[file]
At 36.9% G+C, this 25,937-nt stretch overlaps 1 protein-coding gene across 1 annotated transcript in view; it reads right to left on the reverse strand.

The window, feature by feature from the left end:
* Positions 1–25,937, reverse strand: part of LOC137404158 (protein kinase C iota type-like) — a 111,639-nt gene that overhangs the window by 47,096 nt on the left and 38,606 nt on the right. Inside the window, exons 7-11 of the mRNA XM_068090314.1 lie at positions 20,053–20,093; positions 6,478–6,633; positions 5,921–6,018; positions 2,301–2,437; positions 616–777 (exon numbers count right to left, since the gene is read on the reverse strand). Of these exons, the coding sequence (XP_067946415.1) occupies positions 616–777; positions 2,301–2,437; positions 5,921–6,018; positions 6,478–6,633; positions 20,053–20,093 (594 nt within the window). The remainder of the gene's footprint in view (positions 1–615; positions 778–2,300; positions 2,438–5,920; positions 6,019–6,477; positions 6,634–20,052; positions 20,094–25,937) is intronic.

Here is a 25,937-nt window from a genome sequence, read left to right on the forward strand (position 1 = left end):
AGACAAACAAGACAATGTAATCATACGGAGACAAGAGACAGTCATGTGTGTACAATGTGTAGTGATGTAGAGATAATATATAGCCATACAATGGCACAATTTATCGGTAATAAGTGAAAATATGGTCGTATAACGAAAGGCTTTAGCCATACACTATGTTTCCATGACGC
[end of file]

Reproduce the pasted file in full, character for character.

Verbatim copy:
At 36.9% G+C, this 25,937-nt stretch overlaps 1 protein-coding gene across 1 annotated transcript in view; it reads right to left on the reverse strand.

The window, feature by feature from the left end:
* Positions 1–25,937, reverse strand: part of LOC137404158 (protein kinase C iota type-like) — a 111,639-nt gene that overhangs the window by 47,096 nt on the left and 38,606 nt on the right. Inside the window, exons 7-11 of the mRNA XM_068090314.1 lie at positions 20,053–20,093; positions 6,478–6,633; positions 5,921–6,018; positions 2,301–2,437; positions 616–777 (exon numbers count right to left, since the gene is read on the reverse strand). Of these exons, the coding sequence (XP_067946415.1) occupies positions 616–777; positions 2,301–2,437; positions 5,921–6,018; positions 6,478–6,633; positions 20,053–20,093 (594 nt within the window). The remainder of the gene's footprint in view (positions 1–615; positions 778–2,300; positions 2,438–5,920; positions 6,019–6,477; positions 6,634–20,052; positions 20,094–25,937) is intronic.

Here is a 25,937-nt window from a genome sequence, read left to right on the forward strand (position 1 = left end):
AGACAAACAAGACAATGTAATCATACGGAGACAAGAGACAGTCATGTGTGTACAATGTGTAGTGATGTAGAGATAATATATAGCCATACAATGGCACAATTTATCGGTAATAAGTGAAAATATGGTCGTATAACGAAAGGCTTTAGCCATACACTATGTTTCCATGACGC